## Sine and Cosine

Now I want to consider the differential equation . As I mentioned at the end of last time, we can write this as and find two solutions — and — by taking the two complex square roots of . But the equation doesn’t use any complex numbers. Surely we can find real-valued functions that work.

Indeed, we can, and we’ll use the same techniques as we did before. We again find that any solution must be infinitely differentiable, and so we will assume that it’s analytic. Thus we write

and we take the first two derivatives

The equation then reads

for every natural number . The values and are not specified, and we can use them to set initial conditions.

We pick two sets of initial conditions to focus on. In the first case, and , while in the second case and . We call these two solutions the “sine” and “cosine” functions, respectively, writing them as and .

Let’s work out the series for the cosine function. We start with , and the recurrence relation tells us that *all* the odd terms will be zero. So let’s just write out the even terms . First off, . Then to move from to we multiply by . So in moving from all the way to we’ve multiplied by times, and we’ve multiplied up every number from to . That is, we have , and we have the series

This isn’t the usual form for a power series, but it’s more compact than including all the odd terms. A similar line of reasoning leads to the following series expansion for the sine function:

Any other solution with and then can be written as .

In particular, consider the first solutions we found above: and . Each of them has , and , depending on which solution we pick. That is, we can write , and .

Of course, the second of these equations is just the complex conjugate of the first, and so it’s unsurprising. The first, however, is called “Euler’s formula”, because it was proved by Roger Cotes. It’s been seen as particularly miraculous, but this is mostly because people’s first exposure to the sine and cosine functions usually comes from a completely different route, and the relationship between exponentials and trigonometry seems utterly mysterious. Seen from the perspective of differential equations (and other viewpoints we’ll see sooner or later) it’s the most natural thing in the world.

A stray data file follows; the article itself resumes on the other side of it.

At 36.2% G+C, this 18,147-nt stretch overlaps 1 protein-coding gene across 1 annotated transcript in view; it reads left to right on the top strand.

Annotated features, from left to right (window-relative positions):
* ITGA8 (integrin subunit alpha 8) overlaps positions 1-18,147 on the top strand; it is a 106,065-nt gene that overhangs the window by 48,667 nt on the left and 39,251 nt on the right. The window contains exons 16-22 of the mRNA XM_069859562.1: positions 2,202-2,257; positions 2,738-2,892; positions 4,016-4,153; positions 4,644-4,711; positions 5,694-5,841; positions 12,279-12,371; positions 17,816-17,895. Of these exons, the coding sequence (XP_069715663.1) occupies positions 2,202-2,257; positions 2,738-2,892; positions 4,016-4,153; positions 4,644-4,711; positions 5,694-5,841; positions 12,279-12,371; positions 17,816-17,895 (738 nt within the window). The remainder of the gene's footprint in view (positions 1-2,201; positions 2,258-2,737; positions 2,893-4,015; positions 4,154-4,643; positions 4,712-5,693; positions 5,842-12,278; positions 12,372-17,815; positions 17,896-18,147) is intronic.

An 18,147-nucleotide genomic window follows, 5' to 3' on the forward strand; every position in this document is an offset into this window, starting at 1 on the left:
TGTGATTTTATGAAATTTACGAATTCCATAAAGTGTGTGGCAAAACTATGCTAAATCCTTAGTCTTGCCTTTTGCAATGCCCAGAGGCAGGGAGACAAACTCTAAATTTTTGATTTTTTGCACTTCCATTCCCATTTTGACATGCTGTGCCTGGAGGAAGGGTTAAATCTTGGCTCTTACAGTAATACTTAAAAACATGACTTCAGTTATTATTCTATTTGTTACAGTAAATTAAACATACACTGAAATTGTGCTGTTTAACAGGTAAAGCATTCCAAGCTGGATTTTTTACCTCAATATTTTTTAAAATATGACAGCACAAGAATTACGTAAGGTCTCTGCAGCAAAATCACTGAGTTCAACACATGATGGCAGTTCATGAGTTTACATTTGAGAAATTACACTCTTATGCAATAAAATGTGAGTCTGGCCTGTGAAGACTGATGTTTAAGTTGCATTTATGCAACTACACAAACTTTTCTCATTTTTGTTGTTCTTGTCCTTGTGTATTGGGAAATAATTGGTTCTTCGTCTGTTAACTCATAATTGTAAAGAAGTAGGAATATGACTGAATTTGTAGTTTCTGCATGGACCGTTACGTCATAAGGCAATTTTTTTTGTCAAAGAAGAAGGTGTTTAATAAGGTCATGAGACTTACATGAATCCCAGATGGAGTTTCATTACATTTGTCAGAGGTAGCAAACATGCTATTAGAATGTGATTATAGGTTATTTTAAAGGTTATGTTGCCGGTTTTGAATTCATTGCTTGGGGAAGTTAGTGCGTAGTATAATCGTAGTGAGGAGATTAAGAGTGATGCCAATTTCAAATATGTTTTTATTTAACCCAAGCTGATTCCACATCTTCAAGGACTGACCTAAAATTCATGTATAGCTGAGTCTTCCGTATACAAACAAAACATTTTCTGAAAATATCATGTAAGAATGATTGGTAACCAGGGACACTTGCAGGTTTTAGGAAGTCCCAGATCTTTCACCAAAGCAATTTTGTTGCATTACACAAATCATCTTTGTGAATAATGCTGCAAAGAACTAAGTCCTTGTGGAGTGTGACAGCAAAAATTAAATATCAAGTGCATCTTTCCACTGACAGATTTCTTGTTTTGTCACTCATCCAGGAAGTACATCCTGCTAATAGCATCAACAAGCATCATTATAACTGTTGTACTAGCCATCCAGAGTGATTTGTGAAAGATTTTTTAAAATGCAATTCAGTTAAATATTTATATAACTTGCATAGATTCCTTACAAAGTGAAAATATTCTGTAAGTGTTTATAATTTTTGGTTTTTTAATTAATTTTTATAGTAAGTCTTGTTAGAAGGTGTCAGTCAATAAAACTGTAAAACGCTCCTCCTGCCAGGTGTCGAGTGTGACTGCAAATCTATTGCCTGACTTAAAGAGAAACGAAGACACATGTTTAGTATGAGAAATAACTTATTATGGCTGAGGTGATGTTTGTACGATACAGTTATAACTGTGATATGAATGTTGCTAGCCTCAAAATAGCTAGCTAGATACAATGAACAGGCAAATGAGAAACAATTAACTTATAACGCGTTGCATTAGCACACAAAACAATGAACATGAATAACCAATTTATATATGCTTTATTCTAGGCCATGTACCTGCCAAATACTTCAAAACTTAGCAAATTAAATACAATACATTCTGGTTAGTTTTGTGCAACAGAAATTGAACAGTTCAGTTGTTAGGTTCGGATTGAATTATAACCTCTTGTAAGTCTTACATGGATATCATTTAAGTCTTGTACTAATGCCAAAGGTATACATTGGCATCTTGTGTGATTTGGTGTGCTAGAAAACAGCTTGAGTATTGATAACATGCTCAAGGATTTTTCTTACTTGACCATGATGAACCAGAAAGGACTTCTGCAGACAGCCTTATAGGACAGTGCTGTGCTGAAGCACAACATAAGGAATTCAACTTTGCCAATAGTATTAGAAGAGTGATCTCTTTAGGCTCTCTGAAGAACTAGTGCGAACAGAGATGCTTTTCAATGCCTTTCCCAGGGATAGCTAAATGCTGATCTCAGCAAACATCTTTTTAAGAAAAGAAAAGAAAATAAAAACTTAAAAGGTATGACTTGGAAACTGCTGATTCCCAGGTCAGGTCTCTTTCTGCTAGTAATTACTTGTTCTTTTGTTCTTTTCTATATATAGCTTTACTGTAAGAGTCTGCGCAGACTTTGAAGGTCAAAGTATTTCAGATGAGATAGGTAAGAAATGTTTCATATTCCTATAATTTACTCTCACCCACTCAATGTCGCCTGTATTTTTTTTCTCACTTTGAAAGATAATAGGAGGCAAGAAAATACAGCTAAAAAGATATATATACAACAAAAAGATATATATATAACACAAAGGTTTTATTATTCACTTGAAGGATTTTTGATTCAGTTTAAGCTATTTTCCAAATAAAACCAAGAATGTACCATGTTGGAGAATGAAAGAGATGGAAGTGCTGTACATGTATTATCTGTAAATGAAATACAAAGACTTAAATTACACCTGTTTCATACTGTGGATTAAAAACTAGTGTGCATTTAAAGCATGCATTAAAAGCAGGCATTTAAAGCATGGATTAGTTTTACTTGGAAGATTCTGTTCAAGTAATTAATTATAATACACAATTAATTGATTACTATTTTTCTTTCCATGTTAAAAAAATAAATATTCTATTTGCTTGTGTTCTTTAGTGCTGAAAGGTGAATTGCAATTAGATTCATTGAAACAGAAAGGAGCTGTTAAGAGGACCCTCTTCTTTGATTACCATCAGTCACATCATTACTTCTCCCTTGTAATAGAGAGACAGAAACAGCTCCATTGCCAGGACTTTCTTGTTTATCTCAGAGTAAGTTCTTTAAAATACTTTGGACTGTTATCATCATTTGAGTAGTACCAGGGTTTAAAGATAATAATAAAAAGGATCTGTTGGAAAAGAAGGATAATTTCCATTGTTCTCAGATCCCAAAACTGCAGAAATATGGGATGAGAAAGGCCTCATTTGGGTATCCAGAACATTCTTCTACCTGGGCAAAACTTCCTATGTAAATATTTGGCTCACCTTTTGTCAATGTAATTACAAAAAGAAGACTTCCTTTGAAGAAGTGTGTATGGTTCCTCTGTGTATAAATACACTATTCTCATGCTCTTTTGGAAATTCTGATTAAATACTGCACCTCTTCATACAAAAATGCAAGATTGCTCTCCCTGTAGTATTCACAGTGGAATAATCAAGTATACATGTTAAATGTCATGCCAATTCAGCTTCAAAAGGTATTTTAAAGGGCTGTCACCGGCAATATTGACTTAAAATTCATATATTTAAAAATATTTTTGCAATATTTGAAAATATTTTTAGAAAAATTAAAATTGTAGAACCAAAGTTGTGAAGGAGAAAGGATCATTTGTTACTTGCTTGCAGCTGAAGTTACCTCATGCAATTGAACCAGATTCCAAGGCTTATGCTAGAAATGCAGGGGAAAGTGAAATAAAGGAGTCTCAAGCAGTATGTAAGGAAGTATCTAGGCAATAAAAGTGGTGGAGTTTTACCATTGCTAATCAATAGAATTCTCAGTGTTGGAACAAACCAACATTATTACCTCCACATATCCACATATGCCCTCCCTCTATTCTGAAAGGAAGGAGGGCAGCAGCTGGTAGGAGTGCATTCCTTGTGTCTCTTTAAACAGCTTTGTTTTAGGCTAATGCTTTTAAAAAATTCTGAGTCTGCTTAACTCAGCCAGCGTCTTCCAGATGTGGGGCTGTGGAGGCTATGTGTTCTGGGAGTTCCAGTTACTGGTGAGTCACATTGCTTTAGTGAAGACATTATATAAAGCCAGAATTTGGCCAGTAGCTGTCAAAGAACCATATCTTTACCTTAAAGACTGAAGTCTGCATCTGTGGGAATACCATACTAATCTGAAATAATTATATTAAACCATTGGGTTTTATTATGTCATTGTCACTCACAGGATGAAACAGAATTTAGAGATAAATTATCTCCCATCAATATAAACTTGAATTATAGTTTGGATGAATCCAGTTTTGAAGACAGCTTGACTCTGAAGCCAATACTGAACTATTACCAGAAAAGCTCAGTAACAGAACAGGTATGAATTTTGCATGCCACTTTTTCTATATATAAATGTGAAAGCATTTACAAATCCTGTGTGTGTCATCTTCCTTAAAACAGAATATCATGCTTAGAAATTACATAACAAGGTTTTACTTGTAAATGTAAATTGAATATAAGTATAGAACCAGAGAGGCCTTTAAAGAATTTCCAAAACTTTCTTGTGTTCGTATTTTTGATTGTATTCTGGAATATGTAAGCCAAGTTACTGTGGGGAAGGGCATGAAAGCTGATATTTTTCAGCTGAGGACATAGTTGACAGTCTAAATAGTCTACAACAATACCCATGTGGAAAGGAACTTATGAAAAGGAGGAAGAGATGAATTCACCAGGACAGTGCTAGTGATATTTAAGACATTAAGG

Euler’s formula also lets us translate back from trigonometry into exponentials:

And from these formulæ and the differentiation rules for exponentials we can easily work out the differentiation rules for the sine and cosine functions:

I’ve seen these definitions of sine and cosine before. I’ve seen descriptions that the two principle solutions of f”+f=0 are sine and cosine, showing how sin’ = cos, and cos’ = -sin, so sin”+sin = -sin+sin = 0 and cos”+cos = -cos+cos = 0. So the traditional, geometric definitions of sine and cosine make this definition work.

What I’ve not seen is the other way around. Given s(t), c(t) which satisfy s”+s=0, s(0)=0, s'(0)=1 and c”+c=0, c(0)=1, c'(0)=0, how do you show the usual properties of sin and cosine? Can you show that s, c are periodic with period 2*pi? That s is odd, c is even? both are bounded at 1, -1? That one is the other shifted by pi/2? I don’t know how to, but I’m sure it must be doable.

Comment by Blaise Pascal | October 13, 2008 |

Patience, Blaise. I can’t fit it all into a single post.

Most of this is pretty straightforward from the last few formulæ. The one catch is the period. That one I’ll leave you to puzzle over for a while.

Comment by John Armstrong | October 13, 2008 |

I know the catch is the period. I’ve tried to work this through in the past.